Menacing can refer to a few different crimes, all of which share the following characteristics: the defendant has placed the victim in fear of imminent (immediate) bodily harm or unwanted physical contact, or has attempted or threatened to hurt the victim. Usually, no injury or physical contact is required.
In some states, menacing is just another way of describing an assault: attempting to hit or hurt someone, or placing another in fear of imminent bodily harm or offensive contact. For example, throwing a punch at someone could result in menacing charges, even if the person is not actually hit. Yelling threats at someone, or even looking at someone while making threatening gestures, could also be considered menacing.
For more information about assault, see Assault and Battery.
Menacing may also refer to displaying a deadly weapon in a threatening matter. This crime is sometimes called brandishing. Deadly weapons include guns, knives, and other items designed as weapons. In some states, any object, including a part of the defendant's body, can be a deadly weapon if the defendant uses it to hurt someone, or threatens or attempts to hurt someone with it.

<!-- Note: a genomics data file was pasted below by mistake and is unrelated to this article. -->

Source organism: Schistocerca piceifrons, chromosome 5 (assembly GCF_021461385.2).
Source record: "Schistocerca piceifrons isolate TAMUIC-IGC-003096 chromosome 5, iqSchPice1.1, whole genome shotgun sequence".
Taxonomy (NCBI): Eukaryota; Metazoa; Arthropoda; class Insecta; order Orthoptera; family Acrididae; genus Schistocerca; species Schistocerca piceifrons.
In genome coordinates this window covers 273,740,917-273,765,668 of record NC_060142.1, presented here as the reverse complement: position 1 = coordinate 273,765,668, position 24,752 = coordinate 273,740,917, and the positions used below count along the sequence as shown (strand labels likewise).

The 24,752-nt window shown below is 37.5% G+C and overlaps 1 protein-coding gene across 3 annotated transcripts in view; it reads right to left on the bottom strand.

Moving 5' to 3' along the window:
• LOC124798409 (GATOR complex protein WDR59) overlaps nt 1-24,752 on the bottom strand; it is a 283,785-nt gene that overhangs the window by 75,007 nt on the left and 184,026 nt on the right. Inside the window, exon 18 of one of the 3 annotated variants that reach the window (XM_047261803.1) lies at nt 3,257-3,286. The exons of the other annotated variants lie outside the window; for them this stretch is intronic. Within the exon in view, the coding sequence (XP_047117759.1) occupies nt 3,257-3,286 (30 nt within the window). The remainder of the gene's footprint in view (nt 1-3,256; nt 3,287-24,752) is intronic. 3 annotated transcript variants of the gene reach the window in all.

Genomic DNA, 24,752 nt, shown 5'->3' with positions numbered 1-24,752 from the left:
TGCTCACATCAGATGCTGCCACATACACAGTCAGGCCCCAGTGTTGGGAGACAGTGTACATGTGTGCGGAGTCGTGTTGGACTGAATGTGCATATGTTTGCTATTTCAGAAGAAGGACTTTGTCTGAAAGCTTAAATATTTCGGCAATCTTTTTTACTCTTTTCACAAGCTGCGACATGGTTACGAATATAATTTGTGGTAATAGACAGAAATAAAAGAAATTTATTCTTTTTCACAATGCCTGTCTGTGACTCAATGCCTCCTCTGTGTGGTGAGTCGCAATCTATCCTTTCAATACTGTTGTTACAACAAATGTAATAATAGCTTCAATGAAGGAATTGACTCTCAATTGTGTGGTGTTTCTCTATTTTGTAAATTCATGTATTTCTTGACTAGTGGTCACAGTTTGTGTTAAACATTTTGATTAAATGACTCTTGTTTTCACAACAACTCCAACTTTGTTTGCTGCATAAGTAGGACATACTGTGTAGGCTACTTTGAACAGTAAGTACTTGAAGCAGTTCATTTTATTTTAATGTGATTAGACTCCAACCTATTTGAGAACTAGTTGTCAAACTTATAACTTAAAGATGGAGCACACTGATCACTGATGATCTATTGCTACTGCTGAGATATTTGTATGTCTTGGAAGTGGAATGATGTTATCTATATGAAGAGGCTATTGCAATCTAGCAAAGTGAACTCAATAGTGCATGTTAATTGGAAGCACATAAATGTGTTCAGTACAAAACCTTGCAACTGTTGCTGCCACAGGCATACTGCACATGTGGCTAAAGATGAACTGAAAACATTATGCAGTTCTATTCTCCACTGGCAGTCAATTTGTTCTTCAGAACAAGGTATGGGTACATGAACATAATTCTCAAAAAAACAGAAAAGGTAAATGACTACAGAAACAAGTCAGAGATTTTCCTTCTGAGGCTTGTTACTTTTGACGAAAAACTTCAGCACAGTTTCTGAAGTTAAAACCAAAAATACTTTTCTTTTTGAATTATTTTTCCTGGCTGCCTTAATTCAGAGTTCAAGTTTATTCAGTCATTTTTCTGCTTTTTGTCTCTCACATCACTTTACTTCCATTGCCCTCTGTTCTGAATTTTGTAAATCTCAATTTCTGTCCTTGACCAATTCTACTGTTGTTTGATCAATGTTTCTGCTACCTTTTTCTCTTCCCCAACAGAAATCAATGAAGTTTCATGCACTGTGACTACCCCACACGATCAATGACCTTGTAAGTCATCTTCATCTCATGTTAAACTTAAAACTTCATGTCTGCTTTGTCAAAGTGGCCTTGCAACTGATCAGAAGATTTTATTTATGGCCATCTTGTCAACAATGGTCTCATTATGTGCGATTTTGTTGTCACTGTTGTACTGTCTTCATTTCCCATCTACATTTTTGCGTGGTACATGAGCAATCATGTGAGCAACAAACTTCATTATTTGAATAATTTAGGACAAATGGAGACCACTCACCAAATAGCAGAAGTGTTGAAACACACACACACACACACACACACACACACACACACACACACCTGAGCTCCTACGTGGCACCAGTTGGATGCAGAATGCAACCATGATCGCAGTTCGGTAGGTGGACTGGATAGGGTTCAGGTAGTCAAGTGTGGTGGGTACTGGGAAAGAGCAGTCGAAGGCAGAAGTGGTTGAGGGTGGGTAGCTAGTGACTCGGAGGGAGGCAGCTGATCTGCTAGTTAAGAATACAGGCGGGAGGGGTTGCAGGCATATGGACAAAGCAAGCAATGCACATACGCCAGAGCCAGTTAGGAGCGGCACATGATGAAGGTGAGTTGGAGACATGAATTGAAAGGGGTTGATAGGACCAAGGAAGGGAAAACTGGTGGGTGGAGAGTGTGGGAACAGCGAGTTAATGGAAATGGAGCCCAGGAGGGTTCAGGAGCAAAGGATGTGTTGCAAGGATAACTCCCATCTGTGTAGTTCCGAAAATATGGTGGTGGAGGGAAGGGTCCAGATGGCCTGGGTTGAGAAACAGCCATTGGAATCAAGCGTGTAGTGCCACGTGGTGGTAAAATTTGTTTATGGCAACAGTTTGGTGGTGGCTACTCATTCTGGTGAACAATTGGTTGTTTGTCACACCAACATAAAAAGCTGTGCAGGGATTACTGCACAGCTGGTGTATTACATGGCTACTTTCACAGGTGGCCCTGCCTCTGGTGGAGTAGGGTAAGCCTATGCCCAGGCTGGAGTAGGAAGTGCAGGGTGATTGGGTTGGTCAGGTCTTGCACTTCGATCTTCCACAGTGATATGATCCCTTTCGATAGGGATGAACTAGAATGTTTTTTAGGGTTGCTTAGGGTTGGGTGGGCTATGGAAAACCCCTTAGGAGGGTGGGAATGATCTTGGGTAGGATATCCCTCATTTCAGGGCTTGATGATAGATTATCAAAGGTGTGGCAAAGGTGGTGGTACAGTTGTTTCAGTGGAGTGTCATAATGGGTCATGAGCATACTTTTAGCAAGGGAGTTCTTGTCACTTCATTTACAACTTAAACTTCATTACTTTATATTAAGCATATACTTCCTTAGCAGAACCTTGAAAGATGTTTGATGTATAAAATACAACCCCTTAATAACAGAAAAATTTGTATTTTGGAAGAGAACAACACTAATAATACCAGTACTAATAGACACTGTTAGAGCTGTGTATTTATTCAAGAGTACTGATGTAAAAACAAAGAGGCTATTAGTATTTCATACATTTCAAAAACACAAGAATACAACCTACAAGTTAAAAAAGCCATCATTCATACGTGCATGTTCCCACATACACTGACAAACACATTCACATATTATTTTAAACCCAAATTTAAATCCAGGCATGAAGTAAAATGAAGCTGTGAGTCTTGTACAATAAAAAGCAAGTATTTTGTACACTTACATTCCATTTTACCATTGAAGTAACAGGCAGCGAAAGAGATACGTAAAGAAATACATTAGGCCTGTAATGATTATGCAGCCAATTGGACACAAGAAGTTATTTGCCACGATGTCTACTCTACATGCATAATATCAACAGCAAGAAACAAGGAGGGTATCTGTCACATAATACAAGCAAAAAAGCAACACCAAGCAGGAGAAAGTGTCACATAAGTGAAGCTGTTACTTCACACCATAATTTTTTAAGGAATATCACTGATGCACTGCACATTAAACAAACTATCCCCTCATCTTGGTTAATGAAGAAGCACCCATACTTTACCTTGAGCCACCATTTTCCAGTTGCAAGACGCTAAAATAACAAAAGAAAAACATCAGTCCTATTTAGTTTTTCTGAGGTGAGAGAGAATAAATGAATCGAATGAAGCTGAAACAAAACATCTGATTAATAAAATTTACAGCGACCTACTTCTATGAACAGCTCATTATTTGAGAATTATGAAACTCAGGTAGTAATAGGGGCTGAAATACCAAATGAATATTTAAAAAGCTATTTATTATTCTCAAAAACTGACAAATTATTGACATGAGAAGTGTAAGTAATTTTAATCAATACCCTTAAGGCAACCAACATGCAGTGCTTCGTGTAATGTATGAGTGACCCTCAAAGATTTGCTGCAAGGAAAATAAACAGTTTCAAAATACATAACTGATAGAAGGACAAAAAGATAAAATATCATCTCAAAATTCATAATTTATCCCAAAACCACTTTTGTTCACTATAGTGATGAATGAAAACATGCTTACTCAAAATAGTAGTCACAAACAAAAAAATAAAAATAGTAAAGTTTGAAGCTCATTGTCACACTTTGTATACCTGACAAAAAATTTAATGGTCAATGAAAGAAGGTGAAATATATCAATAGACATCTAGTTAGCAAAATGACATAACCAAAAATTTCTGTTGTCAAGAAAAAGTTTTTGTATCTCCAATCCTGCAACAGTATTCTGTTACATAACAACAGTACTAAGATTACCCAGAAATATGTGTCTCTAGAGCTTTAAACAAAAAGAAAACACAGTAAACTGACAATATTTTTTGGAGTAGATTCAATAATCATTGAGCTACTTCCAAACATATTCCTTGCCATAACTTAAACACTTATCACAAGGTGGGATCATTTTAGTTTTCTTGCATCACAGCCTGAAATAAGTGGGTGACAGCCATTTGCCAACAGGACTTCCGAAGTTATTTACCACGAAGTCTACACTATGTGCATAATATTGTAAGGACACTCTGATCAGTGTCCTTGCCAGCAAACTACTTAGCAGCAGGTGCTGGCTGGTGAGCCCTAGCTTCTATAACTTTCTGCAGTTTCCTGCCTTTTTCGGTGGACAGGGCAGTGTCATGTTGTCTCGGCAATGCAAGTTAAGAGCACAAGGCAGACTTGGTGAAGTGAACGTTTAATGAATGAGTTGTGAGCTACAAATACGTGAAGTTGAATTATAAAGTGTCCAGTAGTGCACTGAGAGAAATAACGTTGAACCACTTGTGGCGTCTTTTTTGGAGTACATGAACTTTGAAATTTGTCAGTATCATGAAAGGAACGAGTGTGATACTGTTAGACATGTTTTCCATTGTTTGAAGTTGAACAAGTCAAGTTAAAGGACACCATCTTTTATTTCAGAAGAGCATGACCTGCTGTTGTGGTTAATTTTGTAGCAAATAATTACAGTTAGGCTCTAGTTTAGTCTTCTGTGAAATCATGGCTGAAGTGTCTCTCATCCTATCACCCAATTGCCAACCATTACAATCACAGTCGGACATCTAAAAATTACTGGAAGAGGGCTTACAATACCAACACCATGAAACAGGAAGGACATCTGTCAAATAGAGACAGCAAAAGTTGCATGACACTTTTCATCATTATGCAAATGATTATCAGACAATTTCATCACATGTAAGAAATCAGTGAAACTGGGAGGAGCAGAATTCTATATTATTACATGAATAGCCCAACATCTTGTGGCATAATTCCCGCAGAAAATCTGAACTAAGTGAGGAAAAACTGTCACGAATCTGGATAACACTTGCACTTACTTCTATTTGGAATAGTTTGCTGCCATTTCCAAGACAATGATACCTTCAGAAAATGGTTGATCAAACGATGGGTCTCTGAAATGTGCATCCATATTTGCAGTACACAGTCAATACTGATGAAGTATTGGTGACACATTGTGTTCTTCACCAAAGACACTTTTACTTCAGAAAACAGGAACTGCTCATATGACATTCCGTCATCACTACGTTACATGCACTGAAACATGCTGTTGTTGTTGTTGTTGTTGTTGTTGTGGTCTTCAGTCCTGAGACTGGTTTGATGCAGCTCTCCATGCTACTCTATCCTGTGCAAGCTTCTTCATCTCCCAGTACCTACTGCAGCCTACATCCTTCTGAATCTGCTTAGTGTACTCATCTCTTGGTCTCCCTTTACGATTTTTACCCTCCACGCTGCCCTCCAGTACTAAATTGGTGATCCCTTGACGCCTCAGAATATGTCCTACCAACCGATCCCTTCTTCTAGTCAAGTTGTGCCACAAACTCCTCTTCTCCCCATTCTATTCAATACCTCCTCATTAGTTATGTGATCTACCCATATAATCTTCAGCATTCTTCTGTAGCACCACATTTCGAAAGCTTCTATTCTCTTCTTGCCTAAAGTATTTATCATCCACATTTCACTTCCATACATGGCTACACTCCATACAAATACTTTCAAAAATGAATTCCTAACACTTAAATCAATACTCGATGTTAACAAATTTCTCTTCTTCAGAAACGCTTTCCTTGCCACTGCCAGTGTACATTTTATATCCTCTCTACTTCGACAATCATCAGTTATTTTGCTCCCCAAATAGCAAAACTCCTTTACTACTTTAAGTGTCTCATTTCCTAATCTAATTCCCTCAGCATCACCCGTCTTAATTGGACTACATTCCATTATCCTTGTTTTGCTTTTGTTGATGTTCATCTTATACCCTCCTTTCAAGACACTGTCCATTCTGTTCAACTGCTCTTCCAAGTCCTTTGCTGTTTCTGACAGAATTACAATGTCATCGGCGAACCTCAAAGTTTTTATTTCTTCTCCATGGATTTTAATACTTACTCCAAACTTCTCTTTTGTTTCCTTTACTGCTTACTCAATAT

For more information, see Assault With a Deadly Weapon.
For example, a person who waves a gun around could be convicted of menacing.
Some states also have laws against menacing by stalking (engaging in a pattern of placing another person in fear of bodily harm). For example, if a person keeps showing up at an ex-spouse's home, calling or texting repeatedly, and making threats of physical harm, the person could be convicted of menacing by stalking.
The punishment for menacing can vary. Depending on the facts, menacing may be a misdemeanor, punishable by up to a year (or, in some states, two years) in jail; or a felony, punishable by incarceration in state prison. Whether a felony or a misdemeanor, menacing can also be punished by a fine and restitution (payment to the victim to compensate for monetary damages suffered). Usually, the most important factor in sentencing is the degree of injury suffered by the victim, if any. Other facts that can result in a longer sentence include:
If you are charged with menacing, you should contact a local criminal defense attorney. An attorney can tell you what to expect in court based on the law in your state and the assigned judge and prosecutor. With an attorney's help, you can present the strongest defense and obtain the best possible outcome in your case, such as a dismissal, an acquittal, or the minimum sentence.